Some users start taking the drugs, commonly called opiates, for legitimate reasons, such as for chronic pain.
When the patients eventually crave greater amounts but can't get enough from doctors, they frequently pilfer pills from the medicine cabinets of family and friends or turn to street dealers.
When that supply runs dry or proves insufficient, heroin -- another form of opiate that is cheaper and more powerful -- sometimes becomes the next step on the addiction path, physicians and others say.
"We're looking at a huge epidemic coming," Alan Johnson, president of Hina Mauka, a substance abuse treatment provider, said of the narcotic abuse problem.
Reflecting that trend, the number of nonfatal drug overdose cases in Hawaii hospitals jumped more than 60 percent from 2003 through 2012, according to the most recent data from the Department of Health's injury prevention program and Hawaii Health Information Corp.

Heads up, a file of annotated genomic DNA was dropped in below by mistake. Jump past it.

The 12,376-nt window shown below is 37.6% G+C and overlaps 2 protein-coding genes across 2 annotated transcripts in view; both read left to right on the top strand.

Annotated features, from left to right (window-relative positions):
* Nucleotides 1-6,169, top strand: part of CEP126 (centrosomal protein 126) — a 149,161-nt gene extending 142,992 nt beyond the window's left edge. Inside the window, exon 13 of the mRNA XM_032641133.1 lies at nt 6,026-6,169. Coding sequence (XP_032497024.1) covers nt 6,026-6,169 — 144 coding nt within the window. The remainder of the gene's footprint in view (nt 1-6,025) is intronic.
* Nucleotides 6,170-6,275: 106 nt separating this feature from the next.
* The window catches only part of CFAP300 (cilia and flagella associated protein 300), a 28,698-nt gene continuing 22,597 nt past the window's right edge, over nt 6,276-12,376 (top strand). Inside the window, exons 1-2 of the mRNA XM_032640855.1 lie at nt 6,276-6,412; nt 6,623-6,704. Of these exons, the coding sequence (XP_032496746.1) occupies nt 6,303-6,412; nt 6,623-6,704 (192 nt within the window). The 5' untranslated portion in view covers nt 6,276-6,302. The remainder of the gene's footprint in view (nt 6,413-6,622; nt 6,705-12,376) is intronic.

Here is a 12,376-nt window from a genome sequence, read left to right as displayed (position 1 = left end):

Of special concern is the problem among Hawaii's adolescents.
At Hina Mauka, for instance, about 6 to 8 percent of the roughly 800 youths it treats each year are dealing with prescription drug abuse, according to Johnson.
"A few years ago, that was practically zero," he said.
Nash, as Habilitat director for the past 13 years, has seen a similar trend with the facility's roughly 100 adult residents.
When he asked at a recent residents' meeting how many came to Habilitat because of prescription pill abuse, about a third raised their hand. Ten years ago, Nash said, hardly any hands would have gone up.
Anthony Marinello, 29, was among those who raised his hand.
Marinello developed an addiction despite being raised in what he called a good suburban family environment in Detroit. No other family members did drugs or even smoked.
Like Nash, though, Marinello started experimenting with marijuana as a teenager, eventually turned to pills, then added heroin to the mix because of the quicker, cheaper highs. Also like Nash, he exaggerated his pain symptoms to fool doctors, raided medicine cabinets and purchased whatever he could afford from street dealers.